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advantages in stimulating interest and, it is to be hoped, arousing enthusiasm among students. But lectures alone entirely fail to do justice to the possibilities inherent in economic science for rigorously training the mind in habits of close and consecutive thought. The law has always enjoyed a peculiar and well-merited prominence among other studies for this reason.

The first requisite, therefore, for the successful conduct of economic instruction in the descriptive field is to provide raw material ; which in discussion, supplementary to the general lectures, may be worked over in detail in the classroom. Such material, by reason of the great increase in economic periodical literature since 1890, is now rapidly augmenting. Yet with classes often' aggregating in such economic courses from one to two hundred men, as at Harvard University, resort by student to the files of such periodical literature is out of the question. Public documents are also impossible for reference reading with a class of considerable size. And finally, in my judgment, a generally neglected and amazingly rich find lies embedded in the mass of factual evidence accumulated in the course of legal proceedings in our courts. The mere decisions, as long currently used, are of course well known. But it is not the legal pronouncement in the case, infrequently interlarded with brief statements of fact, but the actual testimony adduced — "The Record” of evidence submitted -- which has rarely been utilized. Such matter must be painstakingly uncovered, abridged, even digested, and made more conveniently accessible, to serve its due end for the teacher. To direct attention to this material by a few concrete illustrations from such sources, reprinted in this volume, is not an unimportant motive in its production.

A second incentive to the preparation of the original volume, ten years ago, was the hope that it might contribute to the crystallization of public opinion in favor of a fair policy of governmental control over monopolistic and corporate enterprises. This revised edition affords an opportunity to record the complete conviction of the people of the United States in favor of such a policy. The recent amendments of the Anti-Trust law in 1914

mark the formal entry of the Federal government upon a course of action imposing a grave responsibility upon its administrative agents. An understanding is needed, henceforth, not of the general principles of governmental control but rather of the application of that control to concrete instances of real or fancied abuse. The need of an annotated, quasi-official literature is insistent. By gathering together in convenient form this series of papers and documents it is confidently hoped that progress toward an understanding of one of our most troublesome public questions may be in some degree facilitated.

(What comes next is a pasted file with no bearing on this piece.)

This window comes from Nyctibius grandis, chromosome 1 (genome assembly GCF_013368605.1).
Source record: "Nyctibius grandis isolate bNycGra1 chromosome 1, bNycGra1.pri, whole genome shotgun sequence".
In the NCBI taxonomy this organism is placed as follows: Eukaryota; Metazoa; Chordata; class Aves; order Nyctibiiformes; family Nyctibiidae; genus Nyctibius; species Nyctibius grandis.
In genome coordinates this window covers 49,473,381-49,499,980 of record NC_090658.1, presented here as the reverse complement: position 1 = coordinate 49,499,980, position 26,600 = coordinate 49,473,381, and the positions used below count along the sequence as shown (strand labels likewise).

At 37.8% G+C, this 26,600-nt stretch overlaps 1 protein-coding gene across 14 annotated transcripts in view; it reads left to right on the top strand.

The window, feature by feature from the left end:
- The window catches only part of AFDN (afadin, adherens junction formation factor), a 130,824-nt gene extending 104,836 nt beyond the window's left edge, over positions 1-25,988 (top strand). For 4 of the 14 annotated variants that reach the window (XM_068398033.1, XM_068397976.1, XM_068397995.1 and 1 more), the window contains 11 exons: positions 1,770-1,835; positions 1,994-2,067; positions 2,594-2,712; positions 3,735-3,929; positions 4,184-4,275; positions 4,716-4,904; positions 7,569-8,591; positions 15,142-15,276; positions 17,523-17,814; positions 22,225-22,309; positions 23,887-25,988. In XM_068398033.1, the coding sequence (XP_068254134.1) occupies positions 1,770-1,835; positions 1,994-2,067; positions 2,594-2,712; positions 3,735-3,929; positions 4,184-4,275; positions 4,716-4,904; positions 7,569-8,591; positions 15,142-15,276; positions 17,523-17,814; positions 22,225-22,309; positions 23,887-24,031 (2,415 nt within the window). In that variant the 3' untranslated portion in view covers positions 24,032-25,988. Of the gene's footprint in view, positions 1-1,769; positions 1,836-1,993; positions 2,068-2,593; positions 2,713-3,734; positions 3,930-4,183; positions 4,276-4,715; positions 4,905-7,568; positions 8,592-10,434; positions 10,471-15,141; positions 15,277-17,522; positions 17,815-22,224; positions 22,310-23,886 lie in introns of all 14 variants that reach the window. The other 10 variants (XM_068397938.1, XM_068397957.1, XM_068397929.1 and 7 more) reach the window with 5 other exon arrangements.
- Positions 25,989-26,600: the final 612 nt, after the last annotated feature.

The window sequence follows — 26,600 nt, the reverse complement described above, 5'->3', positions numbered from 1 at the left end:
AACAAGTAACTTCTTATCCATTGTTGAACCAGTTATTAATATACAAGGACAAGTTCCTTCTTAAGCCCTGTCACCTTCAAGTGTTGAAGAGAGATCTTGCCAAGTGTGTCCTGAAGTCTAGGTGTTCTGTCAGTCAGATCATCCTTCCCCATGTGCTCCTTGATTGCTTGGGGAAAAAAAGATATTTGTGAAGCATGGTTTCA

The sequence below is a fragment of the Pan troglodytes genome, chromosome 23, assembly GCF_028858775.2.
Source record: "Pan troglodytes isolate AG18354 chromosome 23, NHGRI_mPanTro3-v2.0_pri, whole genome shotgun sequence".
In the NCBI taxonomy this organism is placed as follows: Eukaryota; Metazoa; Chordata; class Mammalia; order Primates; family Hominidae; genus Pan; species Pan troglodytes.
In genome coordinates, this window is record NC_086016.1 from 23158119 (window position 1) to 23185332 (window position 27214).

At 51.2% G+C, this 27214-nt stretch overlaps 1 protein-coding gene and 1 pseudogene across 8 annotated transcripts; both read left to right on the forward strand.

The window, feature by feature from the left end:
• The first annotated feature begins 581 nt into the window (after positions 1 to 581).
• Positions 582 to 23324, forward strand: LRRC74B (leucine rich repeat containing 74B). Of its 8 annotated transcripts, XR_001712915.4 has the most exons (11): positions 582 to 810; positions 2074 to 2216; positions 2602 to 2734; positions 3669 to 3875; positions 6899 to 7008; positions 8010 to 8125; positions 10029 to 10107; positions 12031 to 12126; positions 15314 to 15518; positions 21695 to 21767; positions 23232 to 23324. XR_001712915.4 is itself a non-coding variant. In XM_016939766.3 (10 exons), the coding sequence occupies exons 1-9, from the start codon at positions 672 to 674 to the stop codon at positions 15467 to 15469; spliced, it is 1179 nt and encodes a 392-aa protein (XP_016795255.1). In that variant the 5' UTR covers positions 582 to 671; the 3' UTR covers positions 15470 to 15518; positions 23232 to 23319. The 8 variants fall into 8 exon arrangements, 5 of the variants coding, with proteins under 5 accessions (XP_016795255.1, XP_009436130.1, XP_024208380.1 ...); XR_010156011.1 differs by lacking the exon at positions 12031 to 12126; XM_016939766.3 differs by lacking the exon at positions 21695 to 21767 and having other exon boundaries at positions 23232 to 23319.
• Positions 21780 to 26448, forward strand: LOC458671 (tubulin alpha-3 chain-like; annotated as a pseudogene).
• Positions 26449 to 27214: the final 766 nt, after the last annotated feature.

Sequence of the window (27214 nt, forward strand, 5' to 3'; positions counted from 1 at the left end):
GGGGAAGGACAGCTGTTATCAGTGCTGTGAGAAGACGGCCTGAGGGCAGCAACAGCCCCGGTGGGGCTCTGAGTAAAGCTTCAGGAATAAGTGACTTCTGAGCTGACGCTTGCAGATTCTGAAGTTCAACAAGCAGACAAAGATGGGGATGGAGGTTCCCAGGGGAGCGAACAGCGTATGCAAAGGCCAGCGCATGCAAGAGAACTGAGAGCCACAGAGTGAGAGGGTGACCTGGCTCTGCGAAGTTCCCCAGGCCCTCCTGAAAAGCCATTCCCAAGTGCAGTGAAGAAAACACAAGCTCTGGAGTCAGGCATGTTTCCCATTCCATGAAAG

Both for the purpose of saving space and in order to avoid the appearance of discontinuity in the text, it has seemed best to eliminate many footnotes from the four hundred pages of new material added to this edition, as well as oftentimes to leave out all indication of solid omissions in the reading matter. The technical student under such circumstances is warned always to turn to the original article or document for detailed citations.

Acknowledgment is due to the editorial boards of the Political Science Quarterly, the Economic Journal, the Yale Review and the Quarterly Journal of Economics, and in even greater measure to the authors of the several papers herein reprinted, for permission to make use of their material in this enterprise. In every instance a most hearty acquiescence in the project has been expressed, for the which I cannot be too grateful. Without such assent the meagre original contributions of the editor would have made but a sorry show. To my former teacher at Columbia, President Goodnow of Johns Hopkins; to my former assistants at Harvard, Professors Tosdal and Dewing, and, with a peculiar sense of personal attachment, to my old friend Dr. Francis Walker, I wish especially to acknowledge indebtedness. This volume as it appears is largely the work of professional colleagues and friends. It is earnestly to be desired that the editor's endeavors may serve to direct attention anew to the value and interest of their contributions.

WILLIAM Z. RIPLEY

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